An irate Palestinian President Mahmoud Abbas has told his security forces not to prevent protests or confrontations with Israeli troops on a "Day of Rage" set for Wednesday in the West Bank in response to Donald Trump's Mideast peace plan, senior Palestinian sources told Ynet on Tuesday.
The same sources estimated the demonstrations would be large and widespread.
"The president is furious," the source said. "If we have elections, what do we tell our people about the Jordan Valley being annexed?"
Prime Minister Benjamin Netanyahu has vowed to annex the stretch of the West Bank bordering Jordan, a move later conditionally endorsed by his main political rival, Blue & White leader Benny Gantz.
The sources said that although the announcement of the peace plan is the excuse, the Palestinian leadership is more concerned with the possible Israeli annexation of land now that Jerusalem appears to have the backing of the United States to do so.
"The plan will come and go like other American plans," the sources said. "We know it and the countries around us know it too."
Annexation of the Jordan Valley and other parts of the West Bank seem like a realistic possibility under the Trump administration now and would change the nature of relations between the Palestinian Authority and Israel.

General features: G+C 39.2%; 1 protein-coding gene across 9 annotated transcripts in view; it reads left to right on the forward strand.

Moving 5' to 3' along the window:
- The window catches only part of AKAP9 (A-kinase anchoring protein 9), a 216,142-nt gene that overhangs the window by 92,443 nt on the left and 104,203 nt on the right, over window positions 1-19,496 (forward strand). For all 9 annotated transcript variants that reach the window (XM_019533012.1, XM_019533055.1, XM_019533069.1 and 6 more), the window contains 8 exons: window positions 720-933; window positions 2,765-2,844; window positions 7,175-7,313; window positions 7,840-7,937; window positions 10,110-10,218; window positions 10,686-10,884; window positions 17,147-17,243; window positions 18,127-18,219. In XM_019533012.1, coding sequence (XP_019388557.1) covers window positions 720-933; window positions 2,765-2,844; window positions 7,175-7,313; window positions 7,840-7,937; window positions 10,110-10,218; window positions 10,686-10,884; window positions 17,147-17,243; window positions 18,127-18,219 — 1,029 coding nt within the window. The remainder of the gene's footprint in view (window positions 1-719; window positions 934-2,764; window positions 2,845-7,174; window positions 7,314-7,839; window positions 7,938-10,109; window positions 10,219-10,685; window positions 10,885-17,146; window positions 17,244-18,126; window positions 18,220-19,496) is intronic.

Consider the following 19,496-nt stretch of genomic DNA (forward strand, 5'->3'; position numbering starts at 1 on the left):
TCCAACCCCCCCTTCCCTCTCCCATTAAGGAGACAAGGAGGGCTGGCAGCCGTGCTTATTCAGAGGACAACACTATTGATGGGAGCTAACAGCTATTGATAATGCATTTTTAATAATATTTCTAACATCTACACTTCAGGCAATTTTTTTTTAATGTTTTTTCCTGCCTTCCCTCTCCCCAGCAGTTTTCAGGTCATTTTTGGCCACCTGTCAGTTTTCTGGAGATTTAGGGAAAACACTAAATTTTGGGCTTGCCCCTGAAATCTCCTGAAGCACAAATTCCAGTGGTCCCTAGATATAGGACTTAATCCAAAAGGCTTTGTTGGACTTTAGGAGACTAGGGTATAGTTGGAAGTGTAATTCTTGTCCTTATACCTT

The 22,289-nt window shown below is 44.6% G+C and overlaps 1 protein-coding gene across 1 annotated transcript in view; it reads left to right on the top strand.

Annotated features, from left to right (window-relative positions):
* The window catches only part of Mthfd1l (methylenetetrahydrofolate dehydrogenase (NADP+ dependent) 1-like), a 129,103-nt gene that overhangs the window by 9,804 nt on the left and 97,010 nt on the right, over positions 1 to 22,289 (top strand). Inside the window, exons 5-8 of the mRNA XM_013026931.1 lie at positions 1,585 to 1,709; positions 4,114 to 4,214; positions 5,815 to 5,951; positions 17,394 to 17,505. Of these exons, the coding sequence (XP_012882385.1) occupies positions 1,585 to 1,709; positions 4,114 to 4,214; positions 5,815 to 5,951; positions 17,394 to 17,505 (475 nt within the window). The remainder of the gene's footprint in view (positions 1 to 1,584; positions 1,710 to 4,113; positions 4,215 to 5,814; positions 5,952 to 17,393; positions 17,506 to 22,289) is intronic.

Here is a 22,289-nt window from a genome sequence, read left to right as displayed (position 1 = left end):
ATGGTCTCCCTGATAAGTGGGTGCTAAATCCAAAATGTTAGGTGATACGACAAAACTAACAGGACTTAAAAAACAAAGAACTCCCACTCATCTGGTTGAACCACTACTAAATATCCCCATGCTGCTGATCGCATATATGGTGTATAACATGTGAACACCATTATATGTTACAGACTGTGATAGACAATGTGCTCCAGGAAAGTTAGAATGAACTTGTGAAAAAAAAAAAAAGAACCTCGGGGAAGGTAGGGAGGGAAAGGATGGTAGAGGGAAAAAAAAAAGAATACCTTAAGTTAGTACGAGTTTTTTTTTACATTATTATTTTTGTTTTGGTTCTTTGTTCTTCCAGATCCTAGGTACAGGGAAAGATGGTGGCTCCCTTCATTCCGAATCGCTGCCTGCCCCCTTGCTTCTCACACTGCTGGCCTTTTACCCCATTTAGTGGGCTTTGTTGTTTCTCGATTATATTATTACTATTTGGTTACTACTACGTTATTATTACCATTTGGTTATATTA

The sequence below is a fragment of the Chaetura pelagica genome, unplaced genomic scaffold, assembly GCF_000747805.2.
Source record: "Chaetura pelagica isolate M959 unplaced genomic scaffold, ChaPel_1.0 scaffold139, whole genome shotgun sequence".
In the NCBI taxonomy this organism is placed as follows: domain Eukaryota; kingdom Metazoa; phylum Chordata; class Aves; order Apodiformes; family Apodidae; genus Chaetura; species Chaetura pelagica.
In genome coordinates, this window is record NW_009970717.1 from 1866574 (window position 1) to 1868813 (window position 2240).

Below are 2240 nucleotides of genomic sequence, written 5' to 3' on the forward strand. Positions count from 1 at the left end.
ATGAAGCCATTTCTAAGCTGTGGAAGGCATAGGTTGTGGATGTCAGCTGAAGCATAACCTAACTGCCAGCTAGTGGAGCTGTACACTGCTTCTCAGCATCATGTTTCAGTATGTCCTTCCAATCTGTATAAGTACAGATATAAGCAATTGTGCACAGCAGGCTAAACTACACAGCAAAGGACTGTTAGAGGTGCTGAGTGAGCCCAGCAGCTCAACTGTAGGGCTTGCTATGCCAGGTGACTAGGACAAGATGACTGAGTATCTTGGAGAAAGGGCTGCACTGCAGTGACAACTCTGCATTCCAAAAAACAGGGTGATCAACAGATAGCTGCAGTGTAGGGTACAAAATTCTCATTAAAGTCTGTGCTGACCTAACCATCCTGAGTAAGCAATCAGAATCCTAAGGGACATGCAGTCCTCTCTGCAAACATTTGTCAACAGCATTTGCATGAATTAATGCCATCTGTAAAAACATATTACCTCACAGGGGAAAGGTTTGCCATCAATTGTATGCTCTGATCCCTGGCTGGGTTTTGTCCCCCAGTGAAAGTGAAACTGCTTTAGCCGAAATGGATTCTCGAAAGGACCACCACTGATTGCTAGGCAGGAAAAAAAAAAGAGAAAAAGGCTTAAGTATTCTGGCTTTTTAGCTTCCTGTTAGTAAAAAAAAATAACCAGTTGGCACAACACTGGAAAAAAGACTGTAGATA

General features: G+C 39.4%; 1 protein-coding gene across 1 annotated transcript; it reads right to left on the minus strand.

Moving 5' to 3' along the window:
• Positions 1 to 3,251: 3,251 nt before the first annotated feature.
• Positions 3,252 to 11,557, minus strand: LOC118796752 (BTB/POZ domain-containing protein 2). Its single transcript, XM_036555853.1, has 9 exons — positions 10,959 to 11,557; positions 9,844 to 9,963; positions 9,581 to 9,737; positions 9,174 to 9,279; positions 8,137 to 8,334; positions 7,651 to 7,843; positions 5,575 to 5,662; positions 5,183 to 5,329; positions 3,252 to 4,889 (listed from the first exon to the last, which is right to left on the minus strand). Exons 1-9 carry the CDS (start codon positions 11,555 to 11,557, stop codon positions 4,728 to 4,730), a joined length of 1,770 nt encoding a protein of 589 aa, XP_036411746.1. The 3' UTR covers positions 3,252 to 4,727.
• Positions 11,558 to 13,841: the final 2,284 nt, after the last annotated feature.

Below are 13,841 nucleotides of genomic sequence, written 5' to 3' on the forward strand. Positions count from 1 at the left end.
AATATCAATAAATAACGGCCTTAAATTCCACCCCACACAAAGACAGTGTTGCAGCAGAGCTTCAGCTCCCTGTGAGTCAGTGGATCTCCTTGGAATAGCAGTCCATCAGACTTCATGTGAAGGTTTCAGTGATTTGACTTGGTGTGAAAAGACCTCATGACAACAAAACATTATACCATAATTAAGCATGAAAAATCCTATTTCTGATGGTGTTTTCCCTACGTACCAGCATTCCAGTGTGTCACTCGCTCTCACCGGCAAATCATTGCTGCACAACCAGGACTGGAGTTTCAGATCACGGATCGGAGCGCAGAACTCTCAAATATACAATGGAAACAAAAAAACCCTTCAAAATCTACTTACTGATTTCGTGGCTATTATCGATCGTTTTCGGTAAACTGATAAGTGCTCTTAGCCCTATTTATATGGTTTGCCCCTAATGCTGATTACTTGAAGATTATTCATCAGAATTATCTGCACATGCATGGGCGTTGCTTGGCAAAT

"It will lead to a crisis and force the PA to cancel all existing agreements with the Israelis whether we like it or not," the sources said.
Regarding the "Day of Rage", the sources confirmed protesters will be able to clash with Israeli forces.
"Security troops will only prevent the use of live fire against Israelis," they said, but insisted that, "We will not allow things to get out of control in a manner that will pose any risk to Ramallah's authority."
As far as they were aware, the sources said, there was no change so far in the security cooperation between Palestinian and Israeli forces.
During a closed-door meeting with Fatah leadership on Monday, Abbas called for an "escalation on all fronts" in popular resistance in an attempt to stop Trump's peace proposal, the self-styled "Deal of the Century."
"We need to escalate popular resistance on all fronts and recruit the young, not abandon the streets," said Abbas. "We will stand united in the coming days and examine the position of Hamas and Islamic Jihad. In the coming days, we will be in a state of emergency and we will invite everyone to join us, we need them all."
Abbas also announced during the meeting that he had informed Egypt that the Palestinian Authority would allow its citizens to express their objection to the U.S. plan.
Palestinian sources say that Abbas has refused to speak to Trump over the phone.
According to the sources, the Palestinian president later informed senior Fatah officials that he was warned by the White House he would pay a heavy price for refusing the call.
On Monday, Fatah released a statement regarding their position on the U.S. peace plan.
"We do not have to wait for any theatrical declaration of the U.S. government's position - the main partner in the occupation," the statement said.
"The American government is a key partner in the occupation of our lands and expanding the settlements."